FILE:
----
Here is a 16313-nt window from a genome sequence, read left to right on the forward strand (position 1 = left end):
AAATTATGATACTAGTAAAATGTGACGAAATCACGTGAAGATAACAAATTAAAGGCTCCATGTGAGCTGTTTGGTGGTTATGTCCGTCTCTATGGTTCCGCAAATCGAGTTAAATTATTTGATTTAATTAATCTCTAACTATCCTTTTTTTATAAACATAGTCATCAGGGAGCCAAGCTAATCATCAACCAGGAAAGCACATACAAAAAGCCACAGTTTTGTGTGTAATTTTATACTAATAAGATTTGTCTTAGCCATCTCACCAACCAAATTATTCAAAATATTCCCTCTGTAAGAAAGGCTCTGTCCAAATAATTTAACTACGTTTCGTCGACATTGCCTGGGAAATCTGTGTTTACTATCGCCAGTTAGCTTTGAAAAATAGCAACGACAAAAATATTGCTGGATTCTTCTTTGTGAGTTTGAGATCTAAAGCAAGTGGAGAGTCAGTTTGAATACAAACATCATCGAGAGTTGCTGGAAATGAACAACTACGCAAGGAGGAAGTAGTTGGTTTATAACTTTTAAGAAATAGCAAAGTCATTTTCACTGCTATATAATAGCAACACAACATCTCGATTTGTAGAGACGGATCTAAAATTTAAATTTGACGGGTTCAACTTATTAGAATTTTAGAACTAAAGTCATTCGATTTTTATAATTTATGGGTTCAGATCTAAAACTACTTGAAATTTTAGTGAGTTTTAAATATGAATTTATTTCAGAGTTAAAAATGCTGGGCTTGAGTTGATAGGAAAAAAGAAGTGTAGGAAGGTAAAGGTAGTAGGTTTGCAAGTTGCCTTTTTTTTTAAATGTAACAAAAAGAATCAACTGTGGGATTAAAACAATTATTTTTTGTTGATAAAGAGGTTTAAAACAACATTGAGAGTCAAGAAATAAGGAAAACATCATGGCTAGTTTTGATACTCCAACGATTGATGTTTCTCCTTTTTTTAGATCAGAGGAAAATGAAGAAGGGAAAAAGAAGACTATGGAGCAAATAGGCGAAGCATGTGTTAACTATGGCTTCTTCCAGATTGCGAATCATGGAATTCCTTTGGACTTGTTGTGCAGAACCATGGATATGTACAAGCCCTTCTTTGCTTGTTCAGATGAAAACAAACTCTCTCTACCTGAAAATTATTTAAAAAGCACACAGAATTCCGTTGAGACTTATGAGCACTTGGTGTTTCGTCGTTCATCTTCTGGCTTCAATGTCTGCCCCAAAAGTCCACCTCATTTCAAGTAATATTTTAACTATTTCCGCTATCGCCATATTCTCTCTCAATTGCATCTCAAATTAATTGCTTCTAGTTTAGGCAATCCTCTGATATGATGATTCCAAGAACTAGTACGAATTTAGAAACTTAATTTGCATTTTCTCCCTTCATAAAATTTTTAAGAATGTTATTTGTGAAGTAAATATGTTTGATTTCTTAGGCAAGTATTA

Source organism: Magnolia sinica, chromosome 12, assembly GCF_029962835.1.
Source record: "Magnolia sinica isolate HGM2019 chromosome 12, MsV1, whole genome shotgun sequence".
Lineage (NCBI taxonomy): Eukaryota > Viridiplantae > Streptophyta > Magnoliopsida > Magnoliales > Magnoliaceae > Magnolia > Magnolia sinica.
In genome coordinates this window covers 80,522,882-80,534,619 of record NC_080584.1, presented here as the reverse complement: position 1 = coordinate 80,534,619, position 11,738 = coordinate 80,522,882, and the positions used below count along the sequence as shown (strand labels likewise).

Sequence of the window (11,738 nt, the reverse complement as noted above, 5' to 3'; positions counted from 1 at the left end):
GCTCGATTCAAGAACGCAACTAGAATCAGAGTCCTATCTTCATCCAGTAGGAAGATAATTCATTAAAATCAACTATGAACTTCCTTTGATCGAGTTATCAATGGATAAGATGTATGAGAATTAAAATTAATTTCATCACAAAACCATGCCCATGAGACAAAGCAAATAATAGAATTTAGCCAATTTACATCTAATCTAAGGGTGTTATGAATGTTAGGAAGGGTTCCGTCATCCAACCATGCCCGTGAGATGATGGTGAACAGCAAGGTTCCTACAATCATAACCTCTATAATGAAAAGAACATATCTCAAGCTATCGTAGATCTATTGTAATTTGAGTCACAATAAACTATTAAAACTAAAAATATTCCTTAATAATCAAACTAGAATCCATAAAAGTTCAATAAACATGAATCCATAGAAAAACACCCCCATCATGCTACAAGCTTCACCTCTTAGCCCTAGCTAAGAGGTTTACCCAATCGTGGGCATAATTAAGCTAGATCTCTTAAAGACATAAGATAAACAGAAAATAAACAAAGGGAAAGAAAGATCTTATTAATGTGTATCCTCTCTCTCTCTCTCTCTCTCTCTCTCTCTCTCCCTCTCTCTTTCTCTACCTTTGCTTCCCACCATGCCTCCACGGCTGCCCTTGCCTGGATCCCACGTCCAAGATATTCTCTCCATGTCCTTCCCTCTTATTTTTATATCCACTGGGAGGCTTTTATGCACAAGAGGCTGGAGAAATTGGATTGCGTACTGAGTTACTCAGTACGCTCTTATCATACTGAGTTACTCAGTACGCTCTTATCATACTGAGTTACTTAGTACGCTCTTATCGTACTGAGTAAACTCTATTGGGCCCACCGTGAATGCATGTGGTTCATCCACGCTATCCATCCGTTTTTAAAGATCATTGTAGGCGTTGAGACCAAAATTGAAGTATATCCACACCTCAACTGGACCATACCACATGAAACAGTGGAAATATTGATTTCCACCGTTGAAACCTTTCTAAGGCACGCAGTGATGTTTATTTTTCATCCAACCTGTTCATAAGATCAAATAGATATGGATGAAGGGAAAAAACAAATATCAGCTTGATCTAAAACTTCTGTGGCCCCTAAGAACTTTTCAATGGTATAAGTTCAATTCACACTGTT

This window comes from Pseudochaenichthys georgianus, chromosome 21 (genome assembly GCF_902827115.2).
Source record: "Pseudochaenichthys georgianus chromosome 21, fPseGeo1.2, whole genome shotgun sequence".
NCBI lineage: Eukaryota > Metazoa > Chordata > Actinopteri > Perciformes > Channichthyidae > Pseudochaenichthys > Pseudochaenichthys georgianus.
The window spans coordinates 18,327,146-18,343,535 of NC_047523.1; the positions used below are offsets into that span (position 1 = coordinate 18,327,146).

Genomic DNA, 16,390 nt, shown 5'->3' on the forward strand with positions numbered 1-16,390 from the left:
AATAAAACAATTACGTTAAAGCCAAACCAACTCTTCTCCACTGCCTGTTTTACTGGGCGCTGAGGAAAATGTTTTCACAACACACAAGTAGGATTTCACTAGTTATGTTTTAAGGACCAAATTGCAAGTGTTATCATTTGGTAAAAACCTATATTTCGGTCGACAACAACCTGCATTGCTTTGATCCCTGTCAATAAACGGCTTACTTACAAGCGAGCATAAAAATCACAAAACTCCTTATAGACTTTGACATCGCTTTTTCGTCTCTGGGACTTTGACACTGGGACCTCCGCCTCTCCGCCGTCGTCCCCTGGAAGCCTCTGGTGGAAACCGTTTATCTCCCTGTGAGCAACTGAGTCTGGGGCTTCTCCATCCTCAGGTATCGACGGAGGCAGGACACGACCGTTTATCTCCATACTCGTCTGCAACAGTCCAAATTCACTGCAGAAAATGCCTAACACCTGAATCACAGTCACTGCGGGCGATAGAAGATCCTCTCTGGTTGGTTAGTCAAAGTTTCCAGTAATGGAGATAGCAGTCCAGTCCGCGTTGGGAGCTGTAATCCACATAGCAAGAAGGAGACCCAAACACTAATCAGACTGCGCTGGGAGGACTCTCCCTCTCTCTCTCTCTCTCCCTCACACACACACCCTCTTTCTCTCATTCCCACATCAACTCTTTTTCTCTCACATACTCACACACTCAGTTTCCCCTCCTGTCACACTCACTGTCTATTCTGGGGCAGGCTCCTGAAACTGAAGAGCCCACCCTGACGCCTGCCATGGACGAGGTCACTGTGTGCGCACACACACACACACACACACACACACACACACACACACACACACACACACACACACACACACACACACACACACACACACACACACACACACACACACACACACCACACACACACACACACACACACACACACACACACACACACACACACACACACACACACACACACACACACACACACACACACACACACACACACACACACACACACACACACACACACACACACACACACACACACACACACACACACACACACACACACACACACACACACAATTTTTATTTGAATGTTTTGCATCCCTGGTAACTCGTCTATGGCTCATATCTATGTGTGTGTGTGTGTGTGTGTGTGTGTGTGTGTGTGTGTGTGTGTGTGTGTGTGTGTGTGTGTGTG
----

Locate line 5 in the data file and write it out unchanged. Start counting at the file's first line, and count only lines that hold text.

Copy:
Lineage (NCBI taxonomy): Eukaryota > Viridiplantae > Streptophyta > Magnoliopsida > Magnoliales > Magnoliaceae > Magnolia > Magnolia sinica.